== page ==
Down and Out



I read George Orwell’s Down and Out in Paris and London in 2001, when I was 17. There were two things in the book that really struck me and have stayed with me to this day.

The first was the part about Tower House, the doss house on Fieldgate Street in Whitechapel, East London, where Orwell stayed. I was transfixed by the idea of this ‘Monster Doss House’ (although I think it was Jack London in fact who awarded it that title), and when I found out that it was still standing, abandoned and derelict, I went on a visit. This was around 2002 or 2003 (I in fact visited twice, so perhaps both), and Tower House looked like this. I have some of my own photos somewhere but this was the pre-digital world and they will be hardcopies. At that time, Whitechapel was pre-gentrification, Fieldgate Street was a grimy, unkempt little passage and the building itself was being squatted by homeless people. It was truly a dismal scene.

In around 2005, the building got converted into luxury flats. It is a ‘modern portered development’ of ‘contemporary apartments’. Fieldgate Street is ‘conveniently located in the heart of Whitechapel with pavement cafes, boutique shops and galleries’ nearby. And whilst I am generally in favour of progress, a small part of me felt an enormous loss.

The second thing that stayed with me was the Twopenny Hangover. So fascinated was I by the idea that for two pence you could spend a night on a bench with a rope to lean on, that I spent years seeking more information and in particular pictures of this doss house set-up. Unfortunately very little information exists, and even fewer pictures, but the one above has lately appeared online. It apparently shows a doss house in Hamburg, where they probably didn’t call it a Twopenny Hangover, but it is most certainly the same thing.

Watching the BBC TV series ‘Victorian Slum’, I was far more joyful than was probably appropriate to see that the recreated doss house featured its very own Twopenny Hangover. The participants in the series, in which modern families are ‘sent back in time’ to experience the hardships of life at the bottom end of Victorian society, understandably greeted the Hangover with baffled amusement. They were a nice bunch and it was a well-made and interesting series, so I mean no criticism here, but the format naturally encouraged frequent comments on the difficulties of Victorian life, and how lucky we are now, in the modern world, with all our creature comforts and safety nets in place. One of the participants, overwhelmed by the daily struggle to feed and house his family, commented on how nowadays, this wouldn’t happen, how we have housing associations and council services to help us.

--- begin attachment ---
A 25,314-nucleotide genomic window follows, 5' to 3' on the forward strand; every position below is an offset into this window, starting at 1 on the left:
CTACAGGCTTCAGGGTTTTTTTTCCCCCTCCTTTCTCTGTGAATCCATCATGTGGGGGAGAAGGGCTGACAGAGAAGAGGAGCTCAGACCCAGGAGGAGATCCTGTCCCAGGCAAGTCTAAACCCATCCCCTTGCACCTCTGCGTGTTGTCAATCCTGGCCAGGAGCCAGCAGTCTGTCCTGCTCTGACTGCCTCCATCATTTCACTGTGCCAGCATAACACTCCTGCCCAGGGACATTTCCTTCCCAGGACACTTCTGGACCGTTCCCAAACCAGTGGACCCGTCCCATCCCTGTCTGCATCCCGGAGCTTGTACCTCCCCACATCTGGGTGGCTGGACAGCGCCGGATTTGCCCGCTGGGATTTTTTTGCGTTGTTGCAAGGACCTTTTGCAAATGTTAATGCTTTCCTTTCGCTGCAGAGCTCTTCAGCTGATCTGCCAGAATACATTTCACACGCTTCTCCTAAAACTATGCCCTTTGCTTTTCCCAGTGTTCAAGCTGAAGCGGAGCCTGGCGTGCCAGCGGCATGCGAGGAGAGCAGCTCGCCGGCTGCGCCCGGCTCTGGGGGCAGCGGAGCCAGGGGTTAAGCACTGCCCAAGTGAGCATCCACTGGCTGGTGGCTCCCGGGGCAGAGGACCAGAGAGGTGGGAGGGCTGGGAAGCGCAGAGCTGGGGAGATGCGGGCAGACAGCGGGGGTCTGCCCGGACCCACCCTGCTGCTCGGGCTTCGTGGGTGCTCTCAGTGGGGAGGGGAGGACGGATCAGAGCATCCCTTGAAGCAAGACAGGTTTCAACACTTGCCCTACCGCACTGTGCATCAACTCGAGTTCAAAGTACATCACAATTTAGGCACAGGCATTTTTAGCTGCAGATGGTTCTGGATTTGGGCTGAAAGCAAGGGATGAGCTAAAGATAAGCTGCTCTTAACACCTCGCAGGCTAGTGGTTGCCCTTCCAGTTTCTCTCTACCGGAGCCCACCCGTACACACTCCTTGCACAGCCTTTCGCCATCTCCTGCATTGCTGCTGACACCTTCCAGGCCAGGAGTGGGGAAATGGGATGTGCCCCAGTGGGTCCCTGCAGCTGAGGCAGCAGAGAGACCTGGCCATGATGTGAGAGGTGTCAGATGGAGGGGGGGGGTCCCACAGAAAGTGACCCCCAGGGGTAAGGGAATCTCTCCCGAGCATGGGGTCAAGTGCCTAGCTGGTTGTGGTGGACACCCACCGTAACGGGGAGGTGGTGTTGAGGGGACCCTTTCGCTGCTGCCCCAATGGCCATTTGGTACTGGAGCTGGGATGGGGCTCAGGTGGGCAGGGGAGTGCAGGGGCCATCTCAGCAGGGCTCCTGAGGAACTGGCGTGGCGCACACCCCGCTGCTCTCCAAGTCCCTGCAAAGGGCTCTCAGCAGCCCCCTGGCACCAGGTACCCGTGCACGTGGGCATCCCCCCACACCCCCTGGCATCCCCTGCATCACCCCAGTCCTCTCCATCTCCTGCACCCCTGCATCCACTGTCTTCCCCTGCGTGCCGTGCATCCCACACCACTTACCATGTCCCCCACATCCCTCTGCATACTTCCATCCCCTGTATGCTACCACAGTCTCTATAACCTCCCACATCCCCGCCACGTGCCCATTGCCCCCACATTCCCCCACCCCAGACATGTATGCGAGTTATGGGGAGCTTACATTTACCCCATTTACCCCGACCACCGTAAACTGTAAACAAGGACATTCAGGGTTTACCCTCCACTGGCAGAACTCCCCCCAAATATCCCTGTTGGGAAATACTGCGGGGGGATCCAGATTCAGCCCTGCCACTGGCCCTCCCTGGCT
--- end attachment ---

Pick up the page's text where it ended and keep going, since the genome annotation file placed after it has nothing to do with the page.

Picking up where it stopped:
I very strongly wanted to direct him and all those who may be nodding along at home to another BBC programme, the documentary filmed in the housing offices of the London Borough of Barking and Dagenham, where all but the most vulnerable (and ‘vulnerable’ is a very high bar) were turned away to fend for themselves on the streets, as there simply was no accommodation available. We may have one less derelict building and many more luxury flats, but how much use are they really at £1500+ per month rent? Watching the documentary, I wondered how far away we really are from the world of the doss house and the Twopenny Hangover.